Social justice requires health care access for undocumented immigrants

June 1, 2013

Common stereotypes and negative attitudes about immigrants have U.S. health care policy implications where lawmakers restrict or prohibit benefits particularly to undocumented immigrants; however, a Catholic social justice response calls for care providers to recommit to serving immigrant populations who are often most in need, say two speakers who recently presented a CHA webinar.

Mark Kuczewski, a medical ethics professor with Loyola University Chicago, and Patricia Cassidy, senior vice president and chief strategy officer for Alexian Brothers Health System in Arlington Heights, Ill., co-taught the April webinar called "Our Immigrant Neighbors, Catholic Health Care, and the New World of Health Care Reform."

Undocumented immigrants are ineligible to participate in the Affordable Care Act's two vehicles for insuring 30 million plus Americans beginning in 2014 — state-based insurance exchanges and Medicaid expansion.

"Immigrants who are here with lawful status for greater than five years will be eligible to gain insurance either (of these two) ways: they can purchase their insurance on the exchanges, if they don't make enough money to pay full price, they'll get subsidies for it; and if they don't make enough money to buy it on the exchange, they'll be eligible for the expanded Medicaid provision," Kuczewski said. (States have the option to participate in the Medicaid expansion, and it is not yet clear how many will.)

Immigrants with lawful status in the U. S. for less than five years also will be eligible to receive income-based subsidies for plans purchased through the exchanges, but they will continue to be ineligible for Medicaid coverage, including in states that expand Medicaid.

The law will not impact documented immigrants who receive health insurance through their employers, or who buy their own policies, Kuczewski said.

Undocumented immigrants who came to the U.S. before their 16th birthdays became known as "DREAMers," during the national debate over the DREAM Act proposal, which would have given this cohort a quicker path to citizenship. The legislation did not pass. However, under President Barack Obama's deferred action program which began last year, DREAMers can identify themselves as living in the country without documentation and receive a reprieve from deportation as well as apply for a legal work permit. But "even if they have money to pay full price on the insurance exchanges, they cannot buy on the exchanges," and they are ineligible for coverage under Medicaid expansion, Kuczewski said.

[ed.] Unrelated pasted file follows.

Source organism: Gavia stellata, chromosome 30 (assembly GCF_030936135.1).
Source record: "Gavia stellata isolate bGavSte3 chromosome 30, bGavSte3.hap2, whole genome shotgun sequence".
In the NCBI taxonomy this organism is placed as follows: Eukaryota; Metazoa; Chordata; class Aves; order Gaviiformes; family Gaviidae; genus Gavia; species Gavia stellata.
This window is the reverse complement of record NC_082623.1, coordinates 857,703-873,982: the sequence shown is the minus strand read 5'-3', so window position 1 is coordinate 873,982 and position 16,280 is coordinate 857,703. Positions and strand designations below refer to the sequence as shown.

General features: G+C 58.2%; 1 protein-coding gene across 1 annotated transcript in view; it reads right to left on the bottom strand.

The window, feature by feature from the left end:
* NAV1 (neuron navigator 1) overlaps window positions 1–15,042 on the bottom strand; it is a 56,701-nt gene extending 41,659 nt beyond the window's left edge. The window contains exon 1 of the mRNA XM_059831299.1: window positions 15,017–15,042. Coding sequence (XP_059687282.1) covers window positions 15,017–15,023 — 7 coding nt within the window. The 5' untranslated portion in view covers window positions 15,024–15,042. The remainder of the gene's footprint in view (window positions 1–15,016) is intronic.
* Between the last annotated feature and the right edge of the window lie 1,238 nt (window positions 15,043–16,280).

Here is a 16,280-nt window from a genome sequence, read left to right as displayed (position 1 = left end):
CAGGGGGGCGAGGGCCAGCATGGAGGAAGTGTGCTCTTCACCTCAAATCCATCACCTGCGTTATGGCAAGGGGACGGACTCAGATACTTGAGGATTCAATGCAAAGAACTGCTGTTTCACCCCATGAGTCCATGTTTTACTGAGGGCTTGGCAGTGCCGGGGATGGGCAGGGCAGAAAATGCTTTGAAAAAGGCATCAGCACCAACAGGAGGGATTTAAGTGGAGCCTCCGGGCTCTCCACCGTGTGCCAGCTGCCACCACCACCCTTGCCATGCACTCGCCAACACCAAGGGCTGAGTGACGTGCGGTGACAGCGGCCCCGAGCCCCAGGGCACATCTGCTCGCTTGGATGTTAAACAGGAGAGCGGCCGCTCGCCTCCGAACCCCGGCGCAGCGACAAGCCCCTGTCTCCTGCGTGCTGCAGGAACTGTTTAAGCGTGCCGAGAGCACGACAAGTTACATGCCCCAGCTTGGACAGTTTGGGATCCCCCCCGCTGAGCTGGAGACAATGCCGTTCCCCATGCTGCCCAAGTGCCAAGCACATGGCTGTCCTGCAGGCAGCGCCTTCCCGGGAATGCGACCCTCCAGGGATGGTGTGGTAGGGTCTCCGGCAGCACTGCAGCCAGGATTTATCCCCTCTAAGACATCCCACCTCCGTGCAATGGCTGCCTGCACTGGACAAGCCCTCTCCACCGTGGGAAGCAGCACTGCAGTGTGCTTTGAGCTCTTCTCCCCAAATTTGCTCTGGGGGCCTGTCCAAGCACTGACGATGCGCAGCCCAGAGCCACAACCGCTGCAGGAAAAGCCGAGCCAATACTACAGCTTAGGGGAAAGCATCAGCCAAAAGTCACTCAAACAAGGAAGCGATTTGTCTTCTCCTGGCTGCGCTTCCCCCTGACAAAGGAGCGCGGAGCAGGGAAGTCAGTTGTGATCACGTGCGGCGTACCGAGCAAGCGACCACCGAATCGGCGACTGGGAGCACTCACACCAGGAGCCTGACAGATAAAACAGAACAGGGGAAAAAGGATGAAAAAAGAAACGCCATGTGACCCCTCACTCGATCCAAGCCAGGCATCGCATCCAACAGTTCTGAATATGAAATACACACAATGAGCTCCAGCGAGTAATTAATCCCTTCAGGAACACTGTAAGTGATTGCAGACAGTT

He said a Catholic social justice response calls for Catholics to recognize the benefits insurance coverage provides to communities as a whole, that having more people with health insurance supports the common good. People with insurance would pursue care sooner and not wait until they need costlier care. This care would likely minimize the spread of infectious disease and allow people to remain healthy and productive, he said.

Cassidy spoke about practical ways hospital and health system administrators can engage in mission-based care for immigrants. She suggested organizations take the time to learn more about not just the demographics of their area, but the subgroups of ethnicities in their region, paying attention to different dialects, prayer rituals, food preferences, clothing choices and how they should be considered in a patient's care experience. For example, culturally sensitive, modest hospital gowns may be offered. Some styles include long pants or head coverings.

It's important for hospitals to have pastoral care staff who understand the nuances of various religious beliefs, and have the ability to draw on cultural and religious resources in the immigrant communities they serve as the need arises, Cassidy said.

Culturally competent care is good business, she said. She noted in Illinois, where she works, the largest immigration population is Latino. The Latino population represents about $46 billion in purchasing power in the state, according to a report by the Selig Center for Economic Growth at the University of Georgia.

She said hospitals can work to increase the diversity of their staff, making a particular effort to recruit employees from the cultures and ethnicities represented in their patient mix. They can provide diversity training and have a diversity leader, which is an employee who works on diversity-related issues. Hospital administrators can make sure signs are understandable and that interpreter services are available with people who are medically certified to translate. Applications such as iTranslate allow hospitals to use an iPad for more general, non-medical communications, such as providing foreign language speakers directions inside a facility, she said.

Cassidy also said clinical programs should be responsive to the needs of immigrants in a hospital's service area and responsive to health issues and diseases with a higher incidence in those populations. As the nation continues to diversify, such responsiveness will become increasingly important. "Our business will be the business of caring for immigrants," she said.

Copyright © 2013 by the Catholic Health Association of the United States
For reprint permission, contact
Betty Crosby or call (314) 253-3477.

Copyright © 2013 by the Catholic Health Association of the United States

For reprint permission, contact Betty Crosby or call (314) 253-3490.